Not everyone can qualify as a responsible manager. They must meet certain education standards and have practical experience in providing the financial services which are sought by the business.
For example – a financial planner would have experience in providing personal advice on certain products, but would not have experience in operating a wholesale property fund.
How many responsible managers are required?
There is no limit on the number. However, at a minimum, an AFSL holder must have enough responsible managers:
- who collectively have sufficient experience in each financial service sought by the business; and
- who collectively can supervise the financial services undertaken by the AFSL holder. The size, complexity and nature of the business (i.e. whether it operates from multiple locations) should be considered when determining how many responsible managers are required.
Does a responsible manager have to be an employee?
Responsible managers can be external consultants. However, they must have the time capacity to appropriately supervise activities undertaken by the licensee and the appropriate authority to make decisions in respect of the financial services provided.
When is a responsible manager liable?
A responsible manager (RM) is not personally liable for any compliance or regulatory breaches that are committed by the AFSL holder. However ASIC has the power to impose banning orders on the responsible manager where he/she has materially failed to comply the obligations that apply to responsible managers. A banning order may be limited to a ban on providing financial services or from managing any financial services business. Such bans may be for life or a period of time.
What is the AFSL application process?
An AFSL application often represents a defining moment for a business which either needs an AFSL to commence operations or scale beyond what is currently possible under an authorised representative arrangement.
Applicants only have 1 chance to get an AFSL application right. Getting it wrong (or not in the form preferred by ASIC) will usually result in the application being rejected or its assessment delayed.
There are 3 key steps which are critical to maximising the chances of an AFSL application being approved. We have set these out below.
1. AFSL Authorisations
A business is permitted to provide the types of financial services covered by the authorisations contained in its AFSL. The type of AFSL authorisations required will differ for each company and depends on the activities and operations of the business. This requires a consideration of:
- the type of financial products the business will work with.
- the type of financial services the business will provide to clients (i.e. advice, dealing, custody).
- whether the financial service will be provided to retail or wholesale clients.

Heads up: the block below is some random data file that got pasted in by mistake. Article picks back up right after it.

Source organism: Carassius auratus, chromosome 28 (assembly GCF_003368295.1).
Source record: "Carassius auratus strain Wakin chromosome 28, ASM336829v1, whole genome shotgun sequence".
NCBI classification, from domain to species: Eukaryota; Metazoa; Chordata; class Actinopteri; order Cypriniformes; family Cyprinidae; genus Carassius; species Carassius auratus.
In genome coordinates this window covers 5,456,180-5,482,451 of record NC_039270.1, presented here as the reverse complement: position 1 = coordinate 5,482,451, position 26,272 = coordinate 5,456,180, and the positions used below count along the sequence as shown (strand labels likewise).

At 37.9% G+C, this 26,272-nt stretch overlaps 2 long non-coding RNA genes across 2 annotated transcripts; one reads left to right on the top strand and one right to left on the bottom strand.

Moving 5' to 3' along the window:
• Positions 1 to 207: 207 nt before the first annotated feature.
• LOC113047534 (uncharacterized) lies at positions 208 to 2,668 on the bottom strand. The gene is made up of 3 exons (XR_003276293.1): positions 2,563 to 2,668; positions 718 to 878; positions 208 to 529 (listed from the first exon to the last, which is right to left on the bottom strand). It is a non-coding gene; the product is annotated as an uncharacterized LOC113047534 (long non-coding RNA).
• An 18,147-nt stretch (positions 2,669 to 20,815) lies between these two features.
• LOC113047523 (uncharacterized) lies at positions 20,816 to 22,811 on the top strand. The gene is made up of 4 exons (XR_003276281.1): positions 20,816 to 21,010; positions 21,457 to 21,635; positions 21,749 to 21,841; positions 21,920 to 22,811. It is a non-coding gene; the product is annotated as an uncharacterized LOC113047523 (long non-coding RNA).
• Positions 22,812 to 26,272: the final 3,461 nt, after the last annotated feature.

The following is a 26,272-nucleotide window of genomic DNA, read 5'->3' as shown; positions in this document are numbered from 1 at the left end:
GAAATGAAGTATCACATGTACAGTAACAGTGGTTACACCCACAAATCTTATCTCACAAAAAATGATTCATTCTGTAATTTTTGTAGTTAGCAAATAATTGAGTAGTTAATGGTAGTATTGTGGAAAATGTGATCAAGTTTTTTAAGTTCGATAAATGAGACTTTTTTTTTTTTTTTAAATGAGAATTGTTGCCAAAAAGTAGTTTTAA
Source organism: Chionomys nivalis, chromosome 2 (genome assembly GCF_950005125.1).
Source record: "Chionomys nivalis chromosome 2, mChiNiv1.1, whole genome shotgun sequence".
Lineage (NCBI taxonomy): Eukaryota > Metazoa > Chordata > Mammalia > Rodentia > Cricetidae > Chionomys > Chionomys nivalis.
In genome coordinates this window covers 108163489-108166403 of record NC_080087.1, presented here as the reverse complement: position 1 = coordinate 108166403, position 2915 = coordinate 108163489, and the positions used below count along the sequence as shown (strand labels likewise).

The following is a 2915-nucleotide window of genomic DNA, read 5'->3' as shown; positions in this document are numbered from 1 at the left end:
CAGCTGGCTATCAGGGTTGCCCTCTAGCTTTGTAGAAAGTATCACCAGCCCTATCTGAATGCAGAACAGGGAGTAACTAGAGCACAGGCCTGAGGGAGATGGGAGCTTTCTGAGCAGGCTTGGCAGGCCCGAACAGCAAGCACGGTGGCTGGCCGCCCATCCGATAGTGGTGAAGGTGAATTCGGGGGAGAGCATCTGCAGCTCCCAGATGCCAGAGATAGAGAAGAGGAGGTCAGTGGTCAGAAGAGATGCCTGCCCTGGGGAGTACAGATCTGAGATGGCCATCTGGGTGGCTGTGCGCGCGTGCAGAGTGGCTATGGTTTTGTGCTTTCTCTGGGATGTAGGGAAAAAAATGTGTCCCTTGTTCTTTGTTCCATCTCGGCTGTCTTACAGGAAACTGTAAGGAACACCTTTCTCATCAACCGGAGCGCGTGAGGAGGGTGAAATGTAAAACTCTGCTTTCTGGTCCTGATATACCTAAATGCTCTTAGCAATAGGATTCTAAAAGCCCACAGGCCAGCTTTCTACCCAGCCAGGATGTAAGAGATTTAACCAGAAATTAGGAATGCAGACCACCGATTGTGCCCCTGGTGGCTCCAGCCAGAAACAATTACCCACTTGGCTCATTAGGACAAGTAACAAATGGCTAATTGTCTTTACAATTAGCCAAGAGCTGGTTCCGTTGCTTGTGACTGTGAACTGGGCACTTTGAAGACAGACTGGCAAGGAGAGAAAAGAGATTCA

We advise clients on the authorisations required to operate their business and whether any amendments to the business are required to avoid or mitigate any additional legal and compliance obligations that would otherwise arise.
2. Choosing Responsible Managers
An applicant must nominate at least 1 Responsible Manager when submitting an AFSL application. A Responsible Manager is responsible for the financial services provided by the AFSL holder and must have appropriate skills and experience in the authorisations sought in the AFSL application.
For example – the Responsible Manager would need to have appropriate experience in both the financial service and underlying financial products that comprise the authorisations sought under the AFSL application.
We vet Responsible Managers to determine whether they are appropriate and will be accepted by ASIC and have a large network of ‘RMs for hire’ who provide their services to companies on a consultancy basis.
3. Draft AFSL Application Proofs
In addition to the AFSL Application Form (FS01), applicants are required to submit ‘core proof’ documents which are the documents that ASIC considers as part of its assessment of whether to grant an AFSL.
The core proof documents required will depend on the AFSL authorisations sought. However the following core proof documents will need to be prepared at a minimum:
- Business Description Proof (A5), which sets out details of the proposed business.
- Organisational Competence Proof (B1), which sets out each Responsible Manager’s skills and experience and highlights how they are relevant to the authorisations sought.
- Financial Resources Proof (B5), which documents the financial position and performance of the business and evidences how it satisfies the financial resource requirements that apply to the applicant.
We prepare core and additional proofs to ensure they are in the form preferred by ASIC and maximise the chances of obtaining an AFSL in the shortest period of time.